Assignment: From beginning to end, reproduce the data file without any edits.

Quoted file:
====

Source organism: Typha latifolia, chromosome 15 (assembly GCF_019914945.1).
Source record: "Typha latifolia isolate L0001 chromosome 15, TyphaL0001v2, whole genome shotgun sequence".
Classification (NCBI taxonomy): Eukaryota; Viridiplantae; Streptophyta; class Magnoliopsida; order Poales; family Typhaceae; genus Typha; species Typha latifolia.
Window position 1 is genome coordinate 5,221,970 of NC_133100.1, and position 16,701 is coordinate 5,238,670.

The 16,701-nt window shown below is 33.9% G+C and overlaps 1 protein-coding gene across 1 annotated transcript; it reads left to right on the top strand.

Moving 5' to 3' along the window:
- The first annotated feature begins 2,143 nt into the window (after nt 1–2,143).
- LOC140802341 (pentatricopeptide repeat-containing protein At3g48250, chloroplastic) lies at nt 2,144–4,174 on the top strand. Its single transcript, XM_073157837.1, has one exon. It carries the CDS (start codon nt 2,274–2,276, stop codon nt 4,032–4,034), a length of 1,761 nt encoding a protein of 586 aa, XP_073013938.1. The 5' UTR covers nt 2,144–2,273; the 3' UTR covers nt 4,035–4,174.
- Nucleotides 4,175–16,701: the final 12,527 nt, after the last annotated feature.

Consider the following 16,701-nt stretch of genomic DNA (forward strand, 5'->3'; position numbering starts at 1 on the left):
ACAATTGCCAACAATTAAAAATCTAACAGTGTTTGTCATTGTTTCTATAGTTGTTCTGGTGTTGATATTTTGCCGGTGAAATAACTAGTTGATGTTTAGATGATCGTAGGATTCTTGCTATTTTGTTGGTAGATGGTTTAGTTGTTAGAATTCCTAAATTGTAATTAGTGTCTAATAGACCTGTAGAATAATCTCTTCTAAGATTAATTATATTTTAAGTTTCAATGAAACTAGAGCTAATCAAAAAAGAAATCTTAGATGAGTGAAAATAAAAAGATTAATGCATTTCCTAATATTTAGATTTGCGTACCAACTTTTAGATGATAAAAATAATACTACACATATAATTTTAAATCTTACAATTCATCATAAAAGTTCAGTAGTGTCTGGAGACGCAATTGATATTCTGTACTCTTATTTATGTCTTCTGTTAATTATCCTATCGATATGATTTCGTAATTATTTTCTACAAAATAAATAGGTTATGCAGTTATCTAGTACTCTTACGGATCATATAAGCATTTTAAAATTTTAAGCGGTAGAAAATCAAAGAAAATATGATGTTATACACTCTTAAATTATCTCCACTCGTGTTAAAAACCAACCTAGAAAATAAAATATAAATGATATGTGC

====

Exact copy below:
Source organism: Typha latifolia, chromosome 15 (assembly GCF_019914945.1).
Source record: "Typha latifolia isolate L0001 chromosome 15, TyphaL0001v2, whole genome shotgun sequence".
Classification (NCBI taxonomy): Eukaryota; Viridiplantae; Streptophyta; class Magnoliopsida; order Poales; family Typhaceae; genus Typha; species Typha latifolia.
Window position 1 is genome coordinate 5,221,970 of NC_133100.1, and position 16,701 is coordinate 5,238,670.

The 16,701-nt window shown below is 33.9% G+C and overlaps 1 protein-coding gene across 1 annotated transcript; it reads left to right on the top strand.

Moving 5' to 3' along the window:
- The first annotated feature begins 2,143 nt into the window (after nt 1–2,143).
- LOC140802341 (pentatricopeptide repeat-containing protein At3g48250, chloroplastic) lies at nt 2,144–4,174 on the top strand. Its single transcript, XM_073157837.1, has one exon. It carries the CDS (start codon nt 2,274–2,276, stop codon nt 4,032–4,034), a length of 1,761 nt encoding a protein of 586 aa, XP_073013938.1. The 5' UTR covers nt 2,144–2,273; the 3' UTR covers nt 4,035–4,174.
- Nucleotides 4,175–16,701: the final 12,527 nt, after the last annotated feature.

Consider the following 16,701-nt stretch of genomic DNA (forward strand, 5'->3'; position numbering starts at 1 on the left):
ACAATTGCCAACAATTAAAAATCTAACAGTGTTTGTCATTGTTTCTATAGTTGTTCTGGTGTTGATATTTTGCCGGTGAAATAACTAGTTGATGTTTAGATGATCGTAGGATTCTTGCTATTTTGTTGGTAGATGGTTTAGTTGTTAGAATTCCTAAATTGTAATTAGTGTCTAATAGACCTGTAGAATAATCTCTTCTAAGATTAATTATATTTTAAGTTTCAATGAAACTAGAGCTAATCAAAAAAGAAATCTTAGATGAGTGAAAATAAAAAGATTAATGCATTTCCTAATATTTAGATTTGCGTACCAACTTTTAGATGATAAAAATAATACTACACATATAATTTTAAATCTTACAATTCATCATAAAAGTTCAGTAGTGTCTGGAGACGCAATTGATATTCTGTACTCTTATTTATGTCTTCTGTTAATTATCCTATCGATATGATTTCGTAATTATTTTCTACAAAATAAATAGGTTATGCAGTTATCTAGTACTCTTACGGATCATATAAGCATTTTAAAATTTTAAGCGGTAGAAAATCAAAGAAAATATGATGTTATACACTCTTAAATTATCTCCACTCGTGTTAAAAACCAACCTAGAAAATAAAATATAAATGATATGTGC